To put it simply the image resolution affects the quality and size of an image file. There are many confusing ‘crossed definitions’ in design programmes. Some may use ppi (pixels per inch), others use dpi (dots per inch). For litho print and to a lesser extent digital print, an ideal image size would have an effective resolution of 300 dpi at 100% to ensure no loss in quality.
For example, if you wanted to print an image at A4 size, the file would need to be A4 in size and 300dpi (expressed in pixels as 2480 wide x 3508 high). You can achieve an effective resolution in two ways:
- You could use an A2 image, with a resolution of 150 dpi. It would need to be reduced down by 50%, creating an effective resolution of 300 dpi.
- or alternatively, an A6 image at 600dpi. It would need to be increased by 200% to A4 and would also have an effective resolution of 300dpi.
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Both techniques aren’t ideal; they are very dependant on the original quality and size of the image to be used. For example, it is particularly apparent when up-scaling an image from a small resolution. This often happens when images are taken from the web at screen resolutions of 72dpi. Just increasing the resolution (resampling) in a package like photoshop will not make the image ‘ok to print from’. This is largely due to the way in which the software has to squish more pixels into an image which doesn’t have the required information. It has to guess what pixels to add in, and invariably, this creates a ‘pixelated’ effect (see image below).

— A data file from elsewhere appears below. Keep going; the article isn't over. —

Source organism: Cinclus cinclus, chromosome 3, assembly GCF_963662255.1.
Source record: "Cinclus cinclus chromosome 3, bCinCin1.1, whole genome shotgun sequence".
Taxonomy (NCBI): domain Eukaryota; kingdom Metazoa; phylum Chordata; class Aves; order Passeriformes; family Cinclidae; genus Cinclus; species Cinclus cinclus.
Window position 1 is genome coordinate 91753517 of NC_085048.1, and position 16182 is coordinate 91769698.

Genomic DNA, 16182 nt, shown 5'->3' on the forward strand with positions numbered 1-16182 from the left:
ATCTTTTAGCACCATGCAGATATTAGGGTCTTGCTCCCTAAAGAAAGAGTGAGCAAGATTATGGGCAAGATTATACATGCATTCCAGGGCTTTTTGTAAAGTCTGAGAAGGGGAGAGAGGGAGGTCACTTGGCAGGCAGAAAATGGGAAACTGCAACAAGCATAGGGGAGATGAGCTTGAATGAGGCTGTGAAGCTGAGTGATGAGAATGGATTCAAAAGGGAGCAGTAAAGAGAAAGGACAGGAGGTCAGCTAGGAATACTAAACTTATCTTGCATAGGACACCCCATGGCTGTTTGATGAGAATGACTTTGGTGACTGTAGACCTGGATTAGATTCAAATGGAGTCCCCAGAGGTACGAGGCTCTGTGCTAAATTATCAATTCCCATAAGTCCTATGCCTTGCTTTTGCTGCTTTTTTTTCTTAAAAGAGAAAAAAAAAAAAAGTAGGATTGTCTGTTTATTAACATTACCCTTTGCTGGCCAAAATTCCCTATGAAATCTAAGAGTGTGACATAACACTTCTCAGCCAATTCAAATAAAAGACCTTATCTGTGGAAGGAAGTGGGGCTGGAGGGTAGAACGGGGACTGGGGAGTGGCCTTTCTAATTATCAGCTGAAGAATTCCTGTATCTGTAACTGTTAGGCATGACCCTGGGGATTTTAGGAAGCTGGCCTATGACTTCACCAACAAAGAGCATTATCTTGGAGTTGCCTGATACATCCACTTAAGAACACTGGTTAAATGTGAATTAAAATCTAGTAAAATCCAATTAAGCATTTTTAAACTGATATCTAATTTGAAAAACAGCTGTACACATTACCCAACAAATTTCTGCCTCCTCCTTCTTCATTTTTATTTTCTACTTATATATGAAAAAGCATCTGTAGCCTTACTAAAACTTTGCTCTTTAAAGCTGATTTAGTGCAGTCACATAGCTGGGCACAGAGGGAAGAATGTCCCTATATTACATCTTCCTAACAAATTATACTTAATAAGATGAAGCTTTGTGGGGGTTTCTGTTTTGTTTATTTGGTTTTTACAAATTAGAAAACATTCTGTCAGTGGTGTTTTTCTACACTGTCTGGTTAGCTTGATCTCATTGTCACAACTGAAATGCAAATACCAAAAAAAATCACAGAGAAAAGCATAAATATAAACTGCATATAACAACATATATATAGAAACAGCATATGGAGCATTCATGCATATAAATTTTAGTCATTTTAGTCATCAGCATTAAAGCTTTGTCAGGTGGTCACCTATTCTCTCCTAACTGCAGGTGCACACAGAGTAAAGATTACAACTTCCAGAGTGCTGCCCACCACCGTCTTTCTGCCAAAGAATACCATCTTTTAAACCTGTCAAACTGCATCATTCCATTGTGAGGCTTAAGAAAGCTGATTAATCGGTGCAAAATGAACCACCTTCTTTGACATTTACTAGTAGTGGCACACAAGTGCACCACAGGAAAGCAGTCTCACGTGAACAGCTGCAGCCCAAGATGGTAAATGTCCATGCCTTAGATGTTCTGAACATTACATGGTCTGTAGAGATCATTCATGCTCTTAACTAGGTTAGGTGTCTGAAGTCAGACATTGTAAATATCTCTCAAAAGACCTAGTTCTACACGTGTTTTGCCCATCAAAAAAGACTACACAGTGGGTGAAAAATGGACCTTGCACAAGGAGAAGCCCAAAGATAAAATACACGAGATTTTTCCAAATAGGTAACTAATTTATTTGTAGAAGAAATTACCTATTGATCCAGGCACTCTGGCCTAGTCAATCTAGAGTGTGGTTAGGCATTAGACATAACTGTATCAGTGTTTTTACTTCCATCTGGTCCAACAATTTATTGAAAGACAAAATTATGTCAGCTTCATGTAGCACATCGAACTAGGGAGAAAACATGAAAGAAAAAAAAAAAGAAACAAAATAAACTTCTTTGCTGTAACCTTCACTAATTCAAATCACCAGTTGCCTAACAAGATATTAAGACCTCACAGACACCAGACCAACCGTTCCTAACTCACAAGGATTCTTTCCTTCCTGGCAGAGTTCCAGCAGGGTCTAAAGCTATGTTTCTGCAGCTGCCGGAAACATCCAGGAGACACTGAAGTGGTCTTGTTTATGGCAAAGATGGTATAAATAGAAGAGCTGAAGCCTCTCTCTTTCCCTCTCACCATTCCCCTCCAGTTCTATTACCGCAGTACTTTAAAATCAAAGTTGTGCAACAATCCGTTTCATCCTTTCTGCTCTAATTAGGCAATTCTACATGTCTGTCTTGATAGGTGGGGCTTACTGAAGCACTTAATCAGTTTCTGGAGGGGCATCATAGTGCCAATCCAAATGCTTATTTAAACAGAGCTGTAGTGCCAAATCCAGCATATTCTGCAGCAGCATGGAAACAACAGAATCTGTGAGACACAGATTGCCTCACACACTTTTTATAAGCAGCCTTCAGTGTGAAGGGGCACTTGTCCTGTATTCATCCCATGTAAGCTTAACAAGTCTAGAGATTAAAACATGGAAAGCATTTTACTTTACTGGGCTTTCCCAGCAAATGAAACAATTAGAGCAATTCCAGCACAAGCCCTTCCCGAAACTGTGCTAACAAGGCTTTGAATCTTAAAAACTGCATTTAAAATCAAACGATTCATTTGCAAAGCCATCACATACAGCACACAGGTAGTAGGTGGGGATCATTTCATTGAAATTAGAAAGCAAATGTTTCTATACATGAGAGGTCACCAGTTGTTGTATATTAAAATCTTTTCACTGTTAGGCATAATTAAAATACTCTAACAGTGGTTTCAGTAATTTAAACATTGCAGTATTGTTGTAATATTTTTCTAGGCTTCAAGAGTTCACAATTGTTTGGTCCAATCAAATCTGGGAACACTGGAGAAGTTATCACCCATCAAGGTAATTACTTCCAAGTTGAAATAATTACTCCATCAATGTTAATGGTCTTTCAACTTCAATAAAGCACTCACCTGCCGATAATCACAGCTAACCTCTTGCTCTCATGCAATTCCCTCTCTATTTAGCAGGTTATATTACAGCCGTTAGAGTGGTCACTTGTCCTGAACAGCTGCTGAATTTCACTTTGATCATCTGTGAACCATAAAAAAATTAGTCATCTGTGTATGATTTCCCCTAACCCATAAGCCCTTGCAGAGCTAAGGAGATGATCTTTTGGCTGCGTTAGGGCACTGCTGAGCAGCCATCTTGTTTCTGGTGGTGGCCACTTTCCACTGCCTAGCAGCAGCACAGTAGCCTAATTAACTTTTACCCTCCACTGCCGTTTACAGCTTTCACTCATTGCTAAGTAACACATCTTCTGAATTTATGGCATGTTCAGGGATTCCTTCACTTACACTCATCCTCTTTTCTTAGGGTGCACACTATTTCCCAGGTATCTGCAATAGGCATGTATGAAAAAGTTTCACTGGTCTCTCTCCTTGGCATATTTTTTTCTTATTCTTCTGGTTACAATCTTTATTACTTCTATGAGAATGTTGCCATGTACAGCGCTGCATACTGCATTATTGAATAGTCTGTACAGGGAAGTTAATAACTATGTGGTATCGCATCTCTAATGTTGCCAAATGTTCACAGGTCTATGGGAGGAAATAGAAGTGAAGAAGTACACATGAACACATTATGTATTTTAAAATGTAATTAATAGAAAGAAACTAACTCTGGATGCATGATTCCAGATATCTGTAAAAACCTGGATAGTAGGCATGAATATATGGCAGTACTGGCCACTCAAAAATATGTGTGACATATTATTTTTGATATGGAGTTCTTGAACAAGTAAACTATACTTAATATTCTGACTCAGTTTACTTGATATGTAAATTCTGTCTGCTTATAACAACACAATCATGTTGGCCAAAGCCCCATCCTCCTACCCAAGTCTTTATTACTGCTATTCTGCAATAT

If the 72dpi image has a ‘physical size’ much greater than the required ‘print size’, the resolution can be increased to 300dpi by reducing the physical dimensions. This is usually done by resampling the image in a programme like photoshop. Because the number of pixels is high enough to populate the 300dpi image space, this has the least effect on quality. (You will find with most digital camera’s they produce large scale 72dpi images which can be reduced in ‘physical size’ whilst increasing the dpi resolution.)
There is a quick sum that can give you effective resolution of an image:
Finally, your images should be saved in a format which has the least affect on the quality. JPEG compression is known to create artefacts in images. Therefore, where possible, use the ‘maximum’ JPEG setting or a ‘lossless’ format like TIF’s. Read more about flyer printing costs.
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